Testing a rational choice model of airline hijackings

Laura Dugan, Gary LaFree, Alex R. Piquero

Research output: Contribution to journalReview ArticleResearchpeer-review

123 Citations (Scopus)


Using data that combines information from the Federal Aviation Administration, the RAND Corporation and a newly developed database on global terrorist activity, we are able to examine trends in 1,101 attempted aerial hijackings that occurred around the world from 1931 to 2003. We have especially complete information for 828 hijackings that occurred before 1986. Using a rational choice theoretical framework, we use continuous-time survival analysis to estimate the impact of several major counterhijacking interventions on the hazard of differently motivated hijacking attempts and logistic regression analysis to model the predictors of successful hijackings. Some of these interventions use certainty-based strategies of target hardening to reduce the perceived likelihood of success. Others focus on raising the perceived costs of hijacking by increasing the severity of punishment. We also assess which strategies were most effective in deterring hijackers whose major purpose was related to terrorism. We found support for the conclusion that new hijacking attempts were less likely to be undertaken when the certainty of apprehension was increased through metal detectors and law enforcement at passenger checkpoints. We also found that fewer hijackers attempted to divert airliners to Cuba once that country made it a crime to hijack flights. Our results support the contagion view that hijacking rates significantly increase after a series of hijackings closely clustered in time-but only when these attempts were successful. Finally, we found that the policy interventions examined here significantly decreased the likelihood of nonterrorist but not that of terrorist hijackings.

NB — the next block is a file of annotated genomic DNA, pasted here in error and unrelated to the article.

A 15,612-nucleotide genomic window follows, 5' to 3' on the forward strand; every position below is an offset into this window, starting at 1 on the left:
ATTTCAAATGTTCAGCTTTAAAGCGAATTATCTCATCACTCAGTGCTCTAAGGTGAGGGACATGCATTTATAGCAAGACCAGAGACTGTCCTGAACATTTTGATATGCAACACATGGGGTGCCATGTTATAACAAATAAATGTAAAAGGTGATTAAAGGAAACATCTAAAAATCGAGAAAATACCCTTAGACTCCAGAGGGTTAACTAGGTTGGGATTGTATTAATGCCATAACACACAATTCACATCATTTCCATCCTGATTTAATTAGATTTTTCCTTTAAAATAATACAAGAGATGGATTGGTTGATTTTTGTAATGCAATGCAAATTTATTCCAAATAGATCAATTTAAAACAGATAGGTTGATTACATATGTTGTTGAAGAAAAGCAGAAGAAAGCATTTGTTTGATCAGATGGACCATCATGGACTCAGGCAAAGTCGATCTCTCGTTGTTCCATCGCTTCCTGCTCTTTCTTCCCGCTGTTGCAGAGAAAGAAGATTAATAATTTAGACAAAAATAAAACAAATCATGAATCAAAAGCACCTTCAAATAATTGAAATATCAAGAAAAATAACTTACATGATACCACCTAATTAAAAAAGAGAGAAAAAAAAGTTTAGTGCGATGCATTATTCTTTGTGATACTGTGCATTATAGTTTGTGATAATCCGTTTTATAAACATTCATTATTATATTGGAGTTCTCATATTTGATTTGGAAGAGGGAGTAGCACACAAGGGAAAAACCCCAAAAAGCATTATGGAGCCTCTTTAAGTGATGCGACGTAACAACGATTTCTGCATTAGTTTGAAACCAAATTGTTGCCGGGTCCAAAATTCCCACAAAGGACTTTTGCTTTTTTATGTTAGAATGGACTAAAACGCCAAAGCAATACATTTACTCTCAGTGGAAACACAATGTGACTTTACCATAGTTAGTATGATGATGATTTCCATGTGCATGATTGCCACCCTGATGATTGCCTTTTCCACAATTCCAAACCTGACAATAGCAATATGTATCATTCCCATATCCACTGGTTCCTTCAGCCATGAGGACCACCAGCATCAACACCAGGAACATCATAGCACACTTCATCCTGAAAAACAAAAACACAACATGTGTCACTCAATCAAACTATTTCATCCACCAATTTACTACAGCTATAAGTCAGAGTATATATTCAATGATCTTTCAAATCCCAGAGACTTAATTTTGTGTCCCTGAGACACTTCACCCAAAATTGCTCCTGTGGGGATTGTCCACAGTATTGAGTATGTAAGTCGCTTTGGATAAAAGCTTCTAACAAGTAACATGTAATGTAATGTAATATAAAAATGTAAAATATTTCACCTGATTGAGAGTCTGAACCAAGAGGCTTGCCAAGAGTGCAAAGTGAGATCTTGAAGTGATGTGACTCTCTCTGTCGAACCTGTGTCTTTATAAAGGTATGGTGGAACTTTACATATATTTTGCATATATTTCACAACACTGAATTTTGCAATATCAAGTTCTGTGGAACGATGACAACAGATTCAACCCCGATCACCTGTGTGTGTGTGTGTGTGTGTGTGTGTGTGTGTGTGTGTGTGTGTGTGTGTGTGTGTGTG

Original languageEnglish
Pages (from-to)1031-1064
Number of pages34
Issue number4
Publication statusPublished - 1 Nov 2005
Externally publishedYes


  • Airline hijacking
  • Deterrence
  • Intervention
  • Policy interventions
  • Rational choice
  • Terrorism

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